1. Computers
  2. Display Drivers
  3. Graphics Cards
  4. Memory
  5. Motherboards
  6. Processors
  7. Software
  8. Storage
  9. Operating Systems


Facebook RSS Twitter Twitter Google Plus


Phoronix Test Suite

OpenBenchmarking.org

A Tour Of Sun's Project Indiana Preview 2

Michael Larabel

Published on 2 February 2008
Written by Michael Larabel
Page 1 of 5 - 6 Comments

A week ago we reported that a second preview release of Project Indiana, Sun's attempt at creating an operating system for the desktop based upon OpenSolaris and led by Ian Murdock, was on track to be released in the near future. Thursday afternoon that became true with the test image surfacing for Developer Preview 2 of Project Indiana, or what will formally be called OpenSolaris. Officially, this new release is known as the OpenSolaris Developer Preview 1/08 edition. The general availability release of Project Indiana is expected in March, but today we have up a tour of this new Indiana release.

When the first developer preview for this OpenSolaris binary distribution was released on October 31 of last year, we had provided a review of it, which can be read here. In that review we had found the usability of Solaris to be improved greatly for the desktop user. Ian Murdock and his team of Solaris engineers have been working to improve the Solaris experience with everything from the downloading and installation of this distribution to the package management. With this original preview release we had ran into an array of hardware compatibility issues, even on systems that were trouble-free running Linux since the early 2.6 kernel days, and Indiana didn't even like to mount a few of our flash drives. This first preview release, however, was by far the most consumer-friendly Solaris desktop distribution we had ever tried -- with Nexenta OS and BeleniX being the main competition. We had found this release though lacking a charisma or any real advantages for a normal desktop user. Now onto the test release of Project Indiana Developer Preview 2, it is not exactly a night and day difference between the two preview releases but there is some moderate changes.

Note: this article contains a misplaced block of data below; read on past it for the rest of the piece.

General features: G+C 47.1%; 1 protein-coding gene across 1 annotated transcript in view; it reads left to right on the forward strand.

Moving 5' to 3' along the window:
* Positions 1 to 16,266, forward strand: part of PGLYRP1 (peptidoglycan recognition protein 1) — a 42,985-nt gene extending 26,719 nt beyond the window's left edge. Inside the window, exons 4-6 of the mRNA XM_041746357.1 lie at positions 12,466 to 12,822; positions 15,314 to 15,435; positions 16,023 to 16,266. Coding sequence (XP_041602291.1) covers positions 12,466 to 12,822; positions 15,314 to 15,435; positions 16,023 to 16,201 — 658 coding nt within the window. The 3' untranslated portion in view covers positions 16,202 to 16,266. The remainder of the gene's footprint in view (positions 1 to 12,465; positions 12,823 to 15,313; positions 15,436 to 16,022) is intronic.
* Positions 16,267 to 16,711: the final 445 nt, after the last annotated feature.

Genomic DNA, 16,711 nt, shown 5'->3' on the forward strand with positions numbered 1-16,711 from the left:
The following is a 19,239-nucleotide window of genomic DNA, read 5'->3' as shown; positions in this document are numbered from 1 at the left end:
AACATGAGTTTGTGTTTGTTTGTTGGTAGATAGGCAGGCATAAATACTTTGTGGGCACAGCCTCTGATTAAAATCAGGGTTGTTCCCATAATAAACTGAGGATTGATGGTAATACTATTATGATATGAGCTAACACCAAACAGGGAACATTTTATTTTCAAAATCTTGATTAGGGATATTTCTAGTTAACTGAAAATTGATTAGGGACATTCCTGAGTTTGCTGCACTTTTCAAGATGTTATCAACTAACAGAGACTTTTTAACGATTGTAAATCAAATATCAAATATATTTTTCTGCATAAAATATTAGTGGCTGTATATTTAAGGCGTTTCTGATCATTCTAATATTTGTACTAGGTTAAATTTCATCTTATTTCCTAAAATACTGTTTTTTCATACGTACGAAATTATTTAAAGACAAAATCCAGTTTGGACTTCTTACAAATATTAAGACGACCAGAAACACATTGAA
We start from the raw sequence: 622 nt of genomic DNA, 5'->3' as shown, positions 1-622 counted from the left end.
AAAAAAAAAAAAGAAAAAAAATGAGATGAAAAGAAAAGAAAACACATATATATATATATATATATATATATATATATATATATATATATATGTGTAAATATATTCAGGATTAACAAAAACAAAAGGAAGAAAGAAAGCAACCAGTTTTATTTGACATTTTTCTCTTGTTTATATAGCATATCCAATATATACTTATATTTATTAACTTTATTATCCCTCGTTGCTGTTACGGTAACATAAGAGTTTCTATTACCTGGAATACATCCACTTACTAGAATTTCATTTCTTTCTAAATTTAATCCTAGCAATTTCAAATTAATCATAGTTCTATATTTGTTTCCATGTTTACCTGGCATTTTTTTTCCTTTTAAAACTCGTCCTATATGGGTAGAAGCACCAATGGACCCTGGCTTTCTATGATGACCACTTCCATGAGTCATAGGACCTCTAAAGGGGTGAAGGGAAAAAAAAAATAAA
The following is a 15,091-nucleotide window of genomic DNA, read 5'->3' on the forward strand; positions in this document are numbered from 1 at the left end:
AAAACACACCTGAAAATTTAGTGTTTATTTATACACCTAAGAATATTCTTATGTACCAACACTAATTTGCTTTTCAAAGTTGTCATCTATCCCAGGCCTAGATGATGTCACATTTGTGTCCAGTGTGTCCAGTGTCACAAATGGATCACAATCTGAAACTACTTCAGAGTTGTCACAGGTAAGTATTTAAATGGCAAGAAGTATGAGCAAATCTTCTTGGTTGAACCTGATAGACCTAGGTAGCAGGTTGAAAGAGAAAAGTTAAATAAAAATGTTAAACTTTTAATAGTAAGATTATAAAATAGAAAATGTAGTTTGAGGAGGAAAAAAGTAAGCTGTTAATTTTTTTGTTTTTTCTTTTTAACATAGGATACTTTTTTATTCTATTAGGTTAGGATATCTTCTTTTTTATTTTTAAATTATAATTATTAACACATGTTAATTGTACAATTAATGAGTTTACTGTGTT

<< Previous Page
1
Latest Linux Hardware Reviews
  1. NVIDIA GeForce GTX 980: The Best GPU For Linux Gamers
  2. ROCCAT LUA: A Linux-Friendly Gaming Mouse
  3. Cheetah Mounts: The Affordable Way To Put Your TV On The Wall
  4. Scythe Mugen MAX
Latest Linux Articles
  1. Preview: Radeon Gallium3D Performance For CS:GO On Linux
  2. XWayland Linux Gaming Performance With GNOME Wayland On Fedora 21
  3. EXT4/Btrfs/XFS/F2FS Benchmarks On Linux 3.17
  4. Fedora 21 Alpha First Impressions: It's Great
Latest Linux News
  1. Borderlands 2 Launches On Steam For Linux
  2. Debian Jessie Might Get Rid Of The kFreeBSD Port
  3. Fedora Might Try A New Scheduling Strategy For Its Releases
  4. AMD's Catalyst Working On A GLSL Shader Cache
  5. OpenMP 4.0 Offloading Is Closer For GCC 5
  6. Wayland Presentation Extension Added To Weston
  7. Intel Skylake Support Rolls Out To Mesa's DRM
  8. VA-API's Libva 1.4.0 Brings VP8 Encoding Support
  9. Operating System U Fails To Live Up To Its Goals
  10. AMD Catalyst 14.9 Officially Released For Linux
Latest Forum Discussions
  1. NVIDIA Alerts Nouveau: They're Starting To Sign/Validate GPU Firmware Images
  2. FSF Issues Statement On Shellshock Bash Vulnerability
  3. New AMD Catalyst drivers out today
  4. Updated and Optimized Ubuntu Free Graphics Drivers
  5. Take the Steam Survey results with a grain of salt. It is flawed.
  6. AMD Wants To Know What's Wrong With Catalyst
  7. New Group Calls For Boycotting Systemd
  8. Counter-Strike: Global Offensive NVIDIA/AMD Benchmarks On Linux